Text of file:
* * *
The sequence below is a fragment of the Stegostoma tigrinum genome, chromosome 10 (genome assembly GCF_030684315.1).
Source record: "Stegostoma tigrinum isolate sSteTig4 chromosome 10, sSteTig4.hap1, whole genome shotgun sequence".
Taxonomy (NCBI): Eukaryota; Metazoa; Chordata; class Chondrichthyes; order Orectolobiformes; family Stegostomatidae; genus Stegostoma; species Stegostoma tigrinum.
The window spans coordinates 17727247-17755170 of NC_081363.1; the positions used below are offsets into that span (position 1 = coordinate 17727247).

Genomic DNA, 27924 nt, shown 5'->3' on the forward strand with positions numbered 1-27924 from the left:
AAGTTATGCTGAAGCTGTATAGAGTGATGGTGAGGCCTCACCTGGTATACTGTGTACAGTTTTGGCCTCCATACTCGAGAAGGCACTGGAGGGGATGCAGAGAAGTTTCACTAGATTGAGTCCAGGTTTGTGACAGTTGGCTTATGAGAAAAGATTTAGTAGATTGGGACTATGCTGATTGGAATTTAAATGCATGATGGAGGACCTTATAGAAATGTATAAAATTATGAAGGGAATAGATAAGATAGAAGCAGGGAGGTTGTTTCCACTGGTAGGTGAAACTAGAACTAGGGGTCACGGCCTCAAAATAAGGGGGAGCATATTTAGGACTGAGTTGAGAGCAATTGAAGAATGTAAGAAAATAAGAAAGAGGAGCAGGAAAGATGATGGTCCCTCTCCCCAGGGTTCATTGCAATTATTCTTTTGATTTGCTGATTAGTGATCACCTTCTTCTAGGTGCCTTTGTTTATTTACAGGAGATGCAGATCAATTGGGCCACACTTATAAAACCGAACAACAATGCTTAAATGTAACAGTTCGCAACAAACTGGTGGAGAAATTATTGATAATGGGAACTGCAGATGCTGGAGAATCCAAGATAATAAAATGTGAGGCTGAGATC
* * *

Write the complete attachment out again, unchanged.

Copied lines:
The sequence below is a fragment of the Stegostoma tigrinum genome, chromosome 10 (genome assembly GCF_030684315.1).
Source record: "Stegostoma tigrinum isolate sSteTig4 chromosome 10, sSteTig4.hap1, whole genome shotgun sequence".
Taxonomy (NCBI): Eukaryota; Metazoa; Chordata; class Chondrichthyes; order Orectolobiformes; family Stegostomatidae; genus Stegostoma; species Stegostoma tigrinum.
The window spans coordinates 17727247-17755170 of NC_081363.1; the positions used below are offsets into that span (position 1 = coordinate 17727247).

Genomic DNA, 27924 nt, shown 5'->3' on the forward strand with positions numbered 1-27924 from the left:
AAGTTATGCTGAAGCTGTATAGAGTGATGGTGAGGCCTCACCTGGTATACTGTGTACAGTTTTGGCCTCCATACTCGAGAAGGCACTGGAGGGGATGCAGAGAAGTTTCACTAGATTGAGTCCAGGTTTGTGACAGTTGGCTTATGAGAAAAGATTTAGTAGATTGGGACTATGCTGATTGGAATTTAAATGCATGATGGAGGACCTTATAGAAATGTATAAAATTATGAAGGGAATAGATAAGATAGAAGCAGGGAGGTTGTTTCCACTGGTAGGTGAAACTAGAACTAGGGGTCACGGCCTCAAAATAAGGGGGAGCATATTTAGGACTGAGTTGAGAGCAATTGAAGAATGTAAGAAAATAAGAAAGAGGAGCAGGAAAGATGATGGTCCCTCTCCCCAGGGTTCATTGCAATTATTCTTTTGATTTGCTGATTAGTGATCACCTTCTTCTAGGTGCCTTTGTTTATTTACAGGAGATGCAGATCAATTGGGCCACACTTATAAAACCGAACAACAATGCTTAAATGTAACAGTTCGCAACAAACTGGTGGAGAAATTATTGATAATGGGAACTGCAGATGCTGGAGAATCCAAGATAATAAAATGTGAGGCTGAGATC